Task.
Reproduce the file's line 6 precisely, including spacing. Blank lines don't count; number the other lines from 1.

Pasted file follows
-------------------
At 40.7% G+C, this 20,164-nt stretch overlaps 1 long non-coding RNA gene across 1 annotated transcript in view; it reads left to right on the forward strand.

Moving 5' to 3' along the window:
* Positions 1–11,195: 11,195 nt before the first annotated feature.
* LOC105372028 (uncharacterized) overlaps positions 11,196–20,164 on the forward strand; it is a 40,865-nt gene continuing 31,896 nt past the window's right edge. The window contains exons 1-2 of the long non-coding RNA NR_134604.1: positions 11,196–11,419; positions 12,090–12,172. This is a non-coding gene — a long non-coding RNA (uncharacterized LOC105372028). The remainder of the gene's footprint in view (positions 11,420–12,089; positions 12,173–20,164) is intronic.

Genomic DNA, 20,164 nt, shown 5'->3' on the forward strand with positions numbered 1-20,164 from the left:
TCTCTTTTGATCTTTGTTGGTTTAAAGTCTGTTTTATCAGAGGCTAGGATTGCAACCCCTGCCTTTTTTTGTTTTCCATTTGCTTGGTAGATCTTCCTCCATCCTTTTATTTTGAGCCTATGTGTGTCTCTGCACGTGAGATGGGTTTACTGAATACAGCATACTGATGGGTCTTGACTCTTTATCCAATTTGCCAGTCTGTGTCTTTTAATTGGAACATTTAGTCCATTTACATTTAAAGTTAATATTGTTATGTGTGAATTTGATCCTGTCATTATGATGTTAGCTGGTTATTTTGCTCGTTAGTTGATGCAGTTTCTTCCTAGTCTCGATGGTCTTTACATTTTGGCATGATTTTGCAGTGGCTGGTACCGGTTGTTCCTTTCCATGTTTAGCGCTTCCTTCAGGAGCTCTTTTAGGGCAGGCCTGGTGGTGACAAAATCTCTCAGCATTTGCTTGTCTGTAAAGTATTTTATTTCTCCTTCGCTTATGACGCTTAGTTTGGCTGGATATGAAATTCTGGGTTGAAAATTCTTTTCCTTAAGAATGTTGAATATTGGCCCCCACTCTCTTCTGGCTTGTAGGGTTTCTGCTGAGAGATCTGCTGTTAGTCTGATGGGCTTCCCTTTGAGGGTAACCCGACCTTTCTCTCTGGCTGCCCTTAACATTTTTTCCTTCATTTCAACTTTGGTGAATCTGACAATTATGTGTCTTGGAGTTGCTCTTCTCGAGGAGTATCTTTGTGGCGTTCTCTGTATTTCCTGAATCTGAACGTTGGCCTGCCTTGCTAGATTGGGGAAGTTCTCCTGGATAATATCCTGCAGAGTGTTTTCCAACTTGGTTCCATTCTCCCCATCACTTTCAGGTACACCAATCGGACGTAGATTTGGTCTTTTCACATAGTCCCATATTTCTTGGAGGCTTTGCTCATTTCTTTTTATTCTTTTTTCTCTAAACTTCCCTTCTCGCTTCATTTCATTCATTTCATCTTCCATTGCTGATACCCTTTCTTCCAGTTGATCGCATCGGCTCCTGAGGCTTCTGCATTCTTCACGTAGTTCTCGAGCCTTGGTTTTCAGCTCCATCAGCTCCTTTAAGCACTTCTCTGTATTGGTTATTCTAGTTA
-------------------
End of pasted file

TCTCTTTTGATCTTTGTTGGTTTAAAGTCTGTTTTATCAGAGGCTAGGATTGCAACCCCTGCCTTTTTTTGTTTTCCATTTGCTTGGTAGATCTTCCTCCATCCTTTTATTTTGAGCCTATGTGTGTCTCTGCACGTGAGATGGGTTTACTGAATACAGCATACTGATGGGTCTTGACTCTTTATCCAATTTGCCAGTCTGTGTCTTTTAATTGGAACATTTAGTCCATTTACATTTAAAGTTAATATTGTTATGTGTGAATTTGATCCTGTCATTATGATGTTAGCTGGTTATTTTGCTCGTTAGTTGATGCAGTTTCTTCCTAGTCTCGATGGTCTTTACATTTTGGCATGATTTTGCAGTGGCTGGTACCGGTTGTTCCTTTCCATGTTTAGCGCTTCCTTCAGGAGCTCTTTTAGGGCAGGCCTGGTGGTGACAAAATCTCTCAGCATTTGCTTGTCTGTAAAGTATTTTATTTCTCCTTCGCTTATGACGCTTAGTTTGGCTGGATATGAAATTCTGGGTTGAAAATTCTTTTCCTTAAGAATGTTGAATATTGGCCCCCACTCTCTTCTGGCTTGTAGGGTTTCTGCTGAGAGATCTGCTGTTAGTCTGATGGGCTTCCCTTTGAGGGTAACCCGACCTTTCTCTCTGGCTGCCCTTAACATTTTTTCCTTCATTTCAACTTTGGTGAATCTGACAATTATGTGTCTTGGAGTTGCTCTTCTCGAGGAGTATCTTTGTGGCGTTCTCTGTATTTCCTGAATCTGAACGTTGGCCTGCCTTGCTAGATTGGGGAAGTTCTCCTGGATAATATCCTGCAGAGTGTTTTCCAACTTGGTTCCATTCTCCCCATCACTTTCAGGTACACCAATCGGACGTAGATTTGGTCTTTTCACATAGTCCCATATTTCTTGGAGGCTTTGCTCATTTCTTTTTATTCTTTTTTCTCTAAACTTCCCTTCTCGCTTCATTTCATTCATTTCATCTTCCATTGCTGATACCCTTTCTTCCAGTTGATCGCATCGGCTCCTGAGGCTTCTGCATTCTTCACGTAGTTCTCGAGCCTTGGTTTTCAGCTCCATCAGCTCCTTTAAGCACTTCTCTGTATTGGTTATTCTAGTTA